The earliest works of art (so determined by cave walls) are the first significant abstractions of not only perception, but part of our imagination as viewing power; the very subtle, pre-technical capacity which ties together physus and meta. Once perception was placed there, a natural disembodiment was already underway. We did it to ourselves perhaps unknowingly; or, by what we will eventually understand as “antilogical.” It may well be then, the very first cultural commodity if only named after it appears, rather crosses into consciousness and then into knowledge and ultimately this so-called ‘world picture’.

Indeed, the story unfolds and refolds. It’s not simply one’s hands doing laundry. If this undermining of ourselves was not intentional it seems more a natural intention. To tell a story means to project it, but also to have received it. I assume most operate with the assumption of a parity, which is why parody, humor and irony are good profanations. But increasingly I cannot find anything that sends my stomach muscles into a warm exhaustion when it comes to political comedy.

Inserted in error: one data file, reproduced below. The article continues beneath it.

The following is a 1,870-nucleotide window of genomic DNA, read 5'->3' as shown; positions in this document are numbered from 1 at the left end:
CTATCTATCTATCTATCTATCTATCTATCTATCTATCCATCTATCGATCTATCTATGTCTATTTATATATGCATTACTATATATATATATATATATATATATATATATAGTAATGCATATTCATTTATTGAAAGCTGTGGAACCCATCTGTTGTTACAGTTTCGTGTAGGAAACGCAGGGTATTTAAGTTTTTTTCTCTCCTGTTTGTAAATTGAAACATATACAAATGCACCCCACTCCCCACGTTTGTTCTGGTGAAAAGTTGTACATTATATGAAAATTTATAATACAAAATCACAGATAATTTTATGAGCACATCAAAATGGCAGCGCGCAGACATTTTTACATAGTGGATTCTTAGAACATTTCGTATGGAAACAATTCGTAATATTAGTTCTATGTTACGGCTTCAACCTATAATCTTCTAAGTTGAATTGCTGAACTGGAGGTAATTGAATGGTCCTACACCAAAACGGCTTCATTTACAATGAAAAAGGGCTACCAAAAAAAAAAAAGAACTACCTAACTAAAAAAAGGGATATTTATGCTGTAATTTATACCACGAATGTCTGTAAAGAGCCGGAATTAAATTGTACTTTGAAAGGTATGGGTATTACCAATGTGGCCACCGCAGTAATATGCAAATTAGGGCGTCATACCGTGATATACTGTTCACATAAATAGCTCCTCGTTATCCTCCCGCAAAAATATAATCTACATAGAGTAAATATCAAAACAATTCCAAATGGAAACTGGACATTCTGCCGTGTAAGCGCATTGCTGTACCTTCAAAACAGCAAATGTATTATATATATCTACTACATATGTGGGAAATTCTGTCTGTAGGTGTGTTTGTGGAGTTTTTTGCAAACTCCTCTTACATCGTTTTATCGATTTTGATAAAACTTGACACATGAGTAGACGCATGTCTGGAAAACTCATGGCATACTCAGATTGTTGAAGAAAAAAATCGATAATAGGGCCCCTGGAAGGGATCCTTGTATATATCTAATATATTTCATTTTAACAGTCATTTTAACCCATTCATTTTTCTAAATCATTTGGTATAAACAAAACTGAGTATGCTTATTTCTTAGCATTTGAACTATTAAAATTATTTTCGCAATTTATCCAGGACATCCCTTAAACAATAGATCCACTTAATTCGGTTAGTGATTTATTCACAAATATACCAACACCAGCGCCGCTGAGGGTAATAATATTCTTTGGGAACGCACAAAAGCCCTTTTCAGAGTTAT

There was always a violence for any adjectival act, and indeed a quotient, ratings, distribution of force; basic Aristotelian bean counting powered by Plato’s eide. Retention was essential, then simply a flash of numbers. Then those numbers behind the numbers, and then machine language, matter (forget substance, yeah?). Yet the math is quite simple. If I tell a story nine times, to seventy-two people, I may well have a glimpse of the infinite and essential matter, or that which always changes the tune. Yet in the hands of one who claims to be ‘objectively detached’ from what they subjugate by judgment, we have the worst features of the late modern: a cold indifference without regard or retention of their own imagination nor much, so it seems, for its distribution. In my mind, this is the driving feature of what many call postmodern. We don’t seem to care to carry, or to note what is carried. It goes a bit further. Subjectivity is losing. And there is nothing to replace it. Judgment is made in advance. Issues are distributed before arguments could even be absorbed.

Subjectivity is not losing because of objectivity or what it means, could have meant. The matter concerns a reposement of the child within us. Self-figuration is fading away. And that means our ability to give it away in the first place. There is no conversation in American politics, only liars and truth tellers. Liars do not have conversations with others, only with themselves. Indeed they project and tell stories, indeed they want you to retell the tale. And untell the tale preceding it.